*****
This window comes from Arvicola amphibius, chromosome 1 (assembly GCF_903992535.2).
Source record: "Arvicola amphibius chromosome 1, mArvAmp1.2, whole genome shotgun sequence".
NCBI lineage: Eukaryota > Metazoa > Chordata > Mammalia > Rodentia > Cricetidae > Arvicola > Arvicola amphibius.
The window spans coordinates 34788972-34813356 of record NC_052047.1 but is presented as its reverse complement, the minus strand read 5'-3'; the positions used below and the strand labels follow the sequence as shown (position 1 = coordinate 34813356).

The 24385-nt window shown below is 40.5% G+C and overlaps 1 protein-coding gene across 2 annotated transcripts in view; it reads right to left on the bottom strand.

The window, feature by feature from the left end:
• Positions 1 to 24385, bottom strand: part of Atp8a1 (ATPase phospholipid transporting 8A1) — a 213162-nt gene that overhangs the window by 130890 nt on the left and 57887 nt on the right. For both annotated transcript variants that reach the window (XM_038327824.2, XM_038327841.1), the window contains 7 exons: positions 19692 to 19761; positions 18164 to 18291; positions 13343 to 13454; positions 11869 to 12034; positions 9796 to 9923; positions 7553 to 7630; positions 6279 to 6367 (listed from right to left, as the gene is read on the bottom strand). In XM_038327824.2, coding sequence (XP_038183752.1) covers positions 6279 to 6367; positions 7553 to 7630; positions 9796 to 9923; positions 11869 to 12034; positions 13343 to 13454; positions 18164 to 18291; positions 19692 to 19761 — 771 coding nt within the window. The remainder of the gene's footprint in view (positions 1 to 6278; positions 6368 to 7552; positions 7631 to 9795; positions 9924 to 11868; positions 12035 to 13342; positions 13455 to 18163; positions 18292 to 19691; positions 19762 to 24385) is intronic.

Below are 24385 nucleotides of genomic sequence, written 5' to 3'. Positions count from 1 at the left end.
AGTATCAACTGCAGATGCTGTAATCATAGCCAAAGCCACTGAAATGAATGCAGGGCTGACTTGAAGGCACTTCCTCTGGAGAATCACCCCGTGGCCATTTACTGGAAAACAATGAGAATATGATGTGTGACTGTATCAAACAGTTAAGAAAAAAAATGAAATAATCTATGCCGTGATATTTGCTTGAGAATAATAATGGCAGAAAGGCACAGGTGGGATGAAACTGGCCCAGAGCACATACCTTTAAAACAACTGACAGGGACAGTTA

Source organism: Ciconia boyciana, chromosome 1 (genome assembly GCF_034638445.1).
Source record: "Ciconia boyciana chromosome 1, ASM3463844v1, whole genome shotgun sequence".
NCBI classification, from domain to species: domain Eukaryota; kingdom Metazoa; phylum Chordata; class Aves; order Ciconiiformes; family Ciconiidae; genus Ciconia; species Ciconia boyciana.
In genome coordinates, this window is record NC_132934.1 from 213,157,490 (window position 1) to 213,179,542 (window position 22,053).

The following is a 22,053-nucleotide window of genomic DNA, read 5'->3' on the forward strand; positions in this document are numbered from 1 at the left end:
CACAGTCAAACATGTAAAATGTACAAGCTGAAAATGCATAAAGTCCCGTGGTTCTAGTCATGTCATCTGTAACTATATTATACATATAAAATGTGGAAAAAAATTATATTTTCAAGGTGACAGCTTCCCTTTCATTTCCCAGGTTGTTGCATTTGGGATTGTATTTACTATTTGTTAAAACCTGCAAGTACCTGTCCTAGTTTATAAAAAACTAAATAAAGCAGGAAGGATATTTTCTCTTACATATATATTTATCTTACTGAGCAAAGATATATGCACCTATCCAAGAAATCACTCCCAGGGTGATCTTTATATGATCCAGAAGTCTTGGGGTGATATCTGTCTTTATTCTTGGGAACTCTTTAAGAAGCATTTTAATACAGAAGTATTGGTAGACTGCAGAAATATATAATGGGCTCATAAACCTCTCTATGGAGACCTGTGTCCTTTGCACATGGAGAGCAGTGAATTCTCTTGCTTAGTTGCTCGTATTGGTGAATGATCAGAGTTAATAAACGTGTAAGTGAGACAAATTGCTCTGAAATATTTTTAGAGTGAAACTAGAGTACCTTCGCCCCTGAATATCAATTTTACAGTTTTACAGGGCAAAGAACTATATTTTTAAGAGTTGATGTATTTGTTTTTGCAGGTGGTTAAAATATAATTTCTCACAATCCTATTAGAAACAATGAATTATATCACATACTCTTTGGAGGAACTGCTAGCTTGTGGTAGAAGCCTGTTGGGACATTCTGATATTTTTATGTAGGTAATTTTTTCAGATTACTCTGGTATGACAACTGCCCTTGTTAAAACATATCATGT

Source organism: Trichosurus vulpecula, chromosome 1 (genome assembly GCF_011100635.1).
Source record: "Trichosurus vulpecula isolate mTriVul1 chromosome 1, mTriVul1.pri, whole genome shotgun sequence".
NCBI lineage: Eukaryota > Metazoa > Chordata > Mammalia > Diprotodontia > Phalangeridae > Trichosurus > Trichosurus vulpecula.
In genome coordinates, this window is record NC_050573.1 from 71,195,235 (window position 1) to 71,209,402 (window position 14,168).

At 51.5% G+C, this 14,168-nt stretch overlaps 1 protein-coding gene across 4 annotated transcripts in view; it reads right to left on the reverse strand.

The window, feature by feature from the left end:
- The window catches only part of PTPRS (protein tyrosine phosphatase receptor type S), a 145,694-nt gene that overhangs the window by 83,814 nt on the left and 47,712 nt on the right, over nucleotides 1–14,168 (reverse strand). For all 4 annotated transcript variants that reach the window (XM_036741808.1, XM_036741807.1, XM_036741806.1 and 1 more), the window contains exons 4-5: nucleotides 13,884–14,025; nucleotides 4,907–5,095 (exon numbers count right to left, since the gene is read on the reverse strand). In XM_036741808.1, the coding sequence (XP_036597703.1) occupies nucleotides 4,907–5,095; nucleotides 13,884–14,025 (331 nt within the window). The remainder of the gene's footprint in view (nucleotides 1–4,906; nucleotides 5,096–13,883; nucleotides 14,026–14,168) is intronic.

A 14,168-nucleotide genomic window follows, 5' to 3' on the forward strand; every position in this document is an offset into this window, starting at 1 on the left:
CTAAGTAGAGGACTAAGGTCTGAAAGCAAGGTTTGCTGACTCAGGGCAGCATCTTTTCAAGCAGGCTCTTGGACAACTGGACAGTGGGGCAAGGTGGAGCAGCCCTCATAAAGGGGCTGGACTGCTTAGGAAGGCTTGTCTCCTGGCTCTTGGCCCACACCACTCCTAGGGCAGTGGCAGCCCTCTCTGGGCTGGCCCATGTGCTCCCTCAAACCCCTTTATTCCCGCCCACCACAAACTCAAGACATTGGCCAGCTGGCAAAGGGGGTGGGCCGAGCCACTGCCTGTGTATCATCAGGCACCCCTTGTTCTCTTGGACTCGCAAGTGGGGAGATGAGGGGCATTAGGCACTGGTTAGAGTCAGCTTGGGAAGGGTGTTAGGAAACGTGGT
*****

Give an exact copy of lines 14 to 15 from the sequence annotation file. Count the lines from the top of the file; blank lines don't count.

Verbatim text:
The following is a 22,053-nucleotide window of genomic DNA, read 5'->3' on the forward strand; positions in this document are numbered from 1 at the left end:
CACAGTCAAACATGTAAAATGTACAAGCTGAAAATGCATAAAGTCCCGTGGTTCTAGTCATGTCATCTGTAACTATATTATACATATAAAATGTGGAAAAAAATTATATTTTCAAGGTGACAGCTTCCCTTTCATTTCCCAGGTTGTTGCATTTGGGATTGTATTTACTATTTGTTAAAACCTGCAAGTACCTGTCCTAGTTTATAAAAAACTAAATAAAGCAGGAAGGATATTTTCTCTTACATATATATTTATCTTACTGAGCAAAGATATATGCACCTATCCAAGAAATCACTCCCAGGGTGATCTTTATATGATCCAGAAGTCTTGGGGTGATATCTGTCTTTATTCTTGGGAACTCTTTAAGAAGCATTTTAATACAGAAGTATTGGTAGACTGCAGAAATATATAATGGGCTCATAAACCTCTCTATGGAGACCTGTGTCCTTTGCACATGGAGAGCAGTGAATTCTCTTGCTTAGTTGCTCGTATTGGTGAATGATCAGAGTTAATAAACGTGTAAGTGAGACAAATTGCTCTGAAATATTTTTAGAGTGAAACTAGAGTACCTTCGCCCCTGAATATCAATTTTACAGTTTTACAGGGCAAAGAACTATATTTTTAAGAGTTGATGTATTTGTTTTTGCAGGTGGTTAAAATATAATTTCTCACAATCCTATTAGAAACAATGAATTATATCACATACTCTTTGGAGGAACTGCTAGCTTGTGGTAGAAGCCTGTTGGGACATTCTGATATTTTTATGTAGGTAATTTTTTCAGATTACTCTGGTATGACAACTGCCCTTGTTAAAACATATCATGT